Egyptologist and author Barbara Mertz, 85, who also wrote as Elizabeth Peters and Barbara Michaels, died August 8, 2013 at home near Federick MD.
Mertz is best known for her popular historical mysteries, especially the Amelia Peabody series about a Victorian-era Egyptologist, beginning with debut The Master of Blacktower (1966, as by Elizabeth Peters). Her work often had strong romantic elements, but she resisted being called a “romance” or “gothic” author, believing such terms were used to diminish the importance of work by women.
Peabody novel The Last Camel Died at Noon (1992) is about a lost underground city, and gothic romance Devil May Care (1997) has supernatural elements. Her Barbara Michaels novels were less humurous and more suspenseful, and often had speculative elements, with works of interest including Sons of the Wolf (1967), Witch (1973), Wait for What Will Come (1978), The Walker in Shadows (1979), The Wizard’s Daughter (1980), The Sea King’s Daughter (1989), and Stitches in Time (1995), among others.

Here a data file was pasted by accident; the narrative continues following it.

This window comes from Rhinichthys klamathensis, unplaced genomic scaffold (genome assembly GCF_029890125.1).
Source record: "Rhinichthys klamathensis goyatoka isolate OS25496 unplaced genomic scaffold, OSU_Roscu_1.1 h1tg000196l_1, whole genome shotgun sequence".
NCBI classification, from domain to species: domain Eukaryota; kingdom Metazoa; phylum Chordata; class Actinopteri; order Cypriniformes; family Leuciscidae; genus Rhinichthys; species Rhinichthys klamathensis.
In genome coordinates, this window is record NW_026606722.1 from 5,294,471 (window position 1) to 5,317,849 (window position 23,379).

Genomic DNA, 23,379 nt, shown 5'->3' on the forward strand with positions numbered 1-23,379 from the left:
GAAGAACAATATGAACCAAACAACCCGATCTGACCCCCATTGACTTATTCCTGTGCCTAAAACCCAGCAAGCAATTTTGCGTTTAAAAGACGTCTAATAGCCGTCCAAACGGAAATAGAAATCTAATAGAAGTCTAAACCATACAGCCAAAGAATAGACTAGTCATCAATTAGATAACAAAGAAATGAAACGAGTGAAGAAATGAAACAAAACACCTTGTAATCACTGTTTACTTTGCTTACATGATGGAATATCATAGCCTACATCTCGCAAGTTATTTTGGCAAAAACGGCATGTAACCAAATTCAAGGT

Barbara Louise Gross was born September 29, 1927 in Canton IL and grew up in Oak Park. She studied at the University of Chicago Oriental Institute, earning a master’s in 1950 and a doctorate in Egyptology in 1952. She married Richard R. Mertz in 1950 (divorced 1968), and they had a son and a daughter, who survive her, along with six grandchildren.